Peasant Society as Revealed by a Thirteenth-Century Manorial Extent
By Donald R. Abbott
Comitatus: A Journal of Medieval and Renaissance Studies, Vol. 11 (1980)
Introduction: Considerable treatment has been devoted to the copious local records of late medieval England. Charters, Hundred Rolls, court records, local annals, and extents have been studied in order to learn about the conditions of the age. Much of this primary material lends itself to studies of social history: inquiries into population, social classes and status, and the lifestyles of the common man can be assisted by the scrutiny of these sources. The use of manorial extents in social and class studies has, unfortunately, been lacking. No extensive analysis of extents from various areas of England has been made. This pilot project will examine one set of thirteenth-century extents from Ramsey Abbey in order to explore methods by which these documents may illustrate our understanding of the medieval English peasantry.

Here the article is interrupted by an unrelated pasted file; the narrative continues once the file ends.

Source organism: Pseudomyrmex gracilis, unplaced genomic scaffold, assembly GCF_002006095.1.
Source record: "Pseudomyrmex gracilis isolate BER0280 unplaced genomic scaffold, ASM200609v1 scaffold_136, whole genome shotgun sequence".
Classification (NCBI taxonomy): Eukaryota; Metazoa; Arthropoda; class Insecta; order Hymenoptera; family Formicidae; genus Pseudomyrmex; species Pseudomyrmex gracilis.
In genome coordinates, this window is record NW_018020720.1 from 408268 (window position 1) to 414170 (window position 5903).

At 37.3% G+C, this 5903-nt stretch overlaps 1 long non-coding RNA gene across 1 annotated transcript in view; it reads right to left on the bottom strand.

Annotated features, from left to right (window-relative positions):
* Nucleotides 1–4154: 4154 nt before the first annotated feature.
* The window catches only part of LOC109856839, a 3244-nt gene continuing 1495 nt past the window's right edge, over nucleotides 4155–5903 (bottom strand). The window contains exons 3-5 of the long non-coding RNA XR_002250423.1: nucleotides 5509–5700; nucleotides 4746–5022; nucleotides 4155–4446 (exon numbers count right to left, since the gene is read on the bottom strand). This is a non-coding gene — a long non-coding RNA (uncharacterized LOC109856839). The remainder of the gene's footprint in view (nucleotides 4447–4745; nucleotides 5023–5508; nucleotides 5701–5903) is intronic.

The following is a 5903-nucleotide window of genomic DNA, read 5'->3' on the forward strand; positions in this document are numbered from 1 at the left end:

An extent was an inquisition conducted for the purpose of determining the holdings of a manorial lord, either for the local lord’s own use or for a higher authority. These inquiries were not originally called ‘extents’ however, but customals. Reginald Lennard has argued in the English Historical Review that an extent must contain valuations in monetary terms for services and holdings. A customal, on the other hand, was any one of a number of documents that recorded customary rents and services and the land holdings involved. An extent then, in the original usage of the term, was a type of customal that elaborated the worth of the manor. However, even by the fourteenth century, an ‘extent’ was being used to label any examination of a manor’s holdings and holders. F.W. Maitland wrote before the turn of the century that an extent gave “…descriptions which give us the number and names of the tenants, the size of their holdings, the legal character of their tenure, and the kind and amount of their service.” It is in this more general sense that the word is now usually employed and how it will be used here.